The new exhibition Painting 2.0: Expression in the Information Age is the subject of a panel discussion on Saturday June 4, 2016, at 6 pm. A theoretical and critical debate will address the key issues raised by the 230 works in this exhibition.
The moderator is David Joselit, distinguished professor in the graduate program in art history at New York City University, co-editor of the journal October, and co-curator of the mumok exhibition.
With Caroline Busta, editor-in-chief of Texte zur Kunst, Lynne Cooke, chief curator for special projects in modern art at the National Gallery of Art in Washington, DC, and Sebastian Egenhofer, professor for contemporary art history at the University of Vienna, the panel includes key voices commenting on the developments in painting in the information age.
Caroline Busta has been editor-in-chief of Texte zur Kunst since 2014. She was previously associate editor of Artforum magazine, and from 2006 to 2008 co-director of the Miguel Abreu Gallery in New York. She has lectured and published numerous catalogue essays on the work of artists such as Merlin Carpenter, Bernadette Corporation, and Bjarne Melgaard. Her current writing and research focuses on art’s relationship to pop culture and ideations of the body.
Lynne Cooke is senior curator for special projects in modern art at the National Gallery of Art, Washington DC. Prior to her position as chief curator and deputy director at the Museo Nacional Centro de Arte Reina Sofía in Madrid from 2008 to 2012, she was curator at Dia Art Foundation from 1991 to 2008. She has published widely on modern and contemporary artists, including Richard Serra, James Coleman, and Zoe Leonard. Among her current curatorial projects are Luc Tuymans: Intolerance, Qatar Museum, Doha, and Diana Thater: The Sympathetic Imagination, Los Angeles County Museum of Art.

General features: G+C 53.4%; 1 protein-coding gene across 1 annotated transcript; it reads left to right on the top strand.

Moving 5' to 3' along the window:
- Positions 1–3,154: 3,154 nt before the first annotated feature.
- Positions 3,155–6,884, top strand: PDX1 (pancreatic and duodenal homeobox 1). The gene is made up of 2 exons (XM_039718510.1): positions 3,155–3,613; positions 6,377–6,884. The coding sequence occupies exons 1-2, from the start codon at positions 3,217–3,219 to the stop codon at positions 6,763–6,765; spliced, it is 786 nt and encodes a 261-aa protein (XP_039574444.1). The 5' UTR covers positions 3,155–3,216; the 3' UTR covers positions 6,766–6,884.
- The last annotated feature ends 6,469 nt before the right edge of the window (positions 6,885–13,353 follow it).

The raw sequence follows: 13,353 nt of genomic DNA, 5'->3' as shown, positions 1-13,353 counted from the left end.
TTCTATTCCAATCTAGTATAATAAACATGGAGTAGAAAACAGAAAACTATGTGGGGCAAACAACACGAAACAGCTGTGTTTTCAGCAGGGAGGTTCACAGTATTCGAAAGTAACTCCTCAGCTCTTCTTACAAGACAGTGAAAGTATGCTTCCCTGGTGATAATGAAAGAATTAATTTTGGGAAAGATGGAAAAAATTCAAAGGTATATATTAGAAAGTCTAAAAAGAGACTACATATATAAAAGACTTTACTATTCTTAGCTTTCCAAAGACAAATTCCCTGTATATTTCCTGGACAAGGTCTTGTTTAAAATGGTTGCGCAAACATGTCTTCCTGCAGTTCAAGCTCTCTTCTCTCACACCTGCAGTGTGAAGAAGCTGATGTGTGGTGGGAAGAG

Sebastian Egenhofer became professor of modern and contemporary art at the Institute for Art History at the University of Vienna in 1916. Prior to this he was professor at the universities of Zurich and Basel.
His research focuses on American art in the postwar period and in the 1960s, the history of institutional critique in art since Marcel Duchamp, and the relations between art and politics in modernism and in contemporary art. He is the author of numerous publications on modern and contemporary art, including Abstraktion – Kapitalismus – Subjektivitat: Die Wahrheitsfunktion des Werks in der Moderne (Abstraction – Capitalism – Subjectivity: The Truth Function of the Work in Modernity, Wilhelm Fink Verlag, 2008) and Produktionsasthetik (Production Aesthetics, diaphanes, 2010).
David Joselit is distinguished professor in the PhD program in art history at the City University of New York Graduate Center. He has taught at the University of California, Irvine, and Yale University, where he was chair of the art history department from 2006 to 2009. Joselit is the author of Infinite Regress: Marcel Duchamp 1910–1941 (MIT Press, 1998), American Art Since 1945 (Thames and Hudson, 2003), Feedback: Television Against Democracy (MIT Press, 2007), and After Art (Princeton University Press, 2012). He is co-editor of the journal October and writes regularly on contemporary art and culture.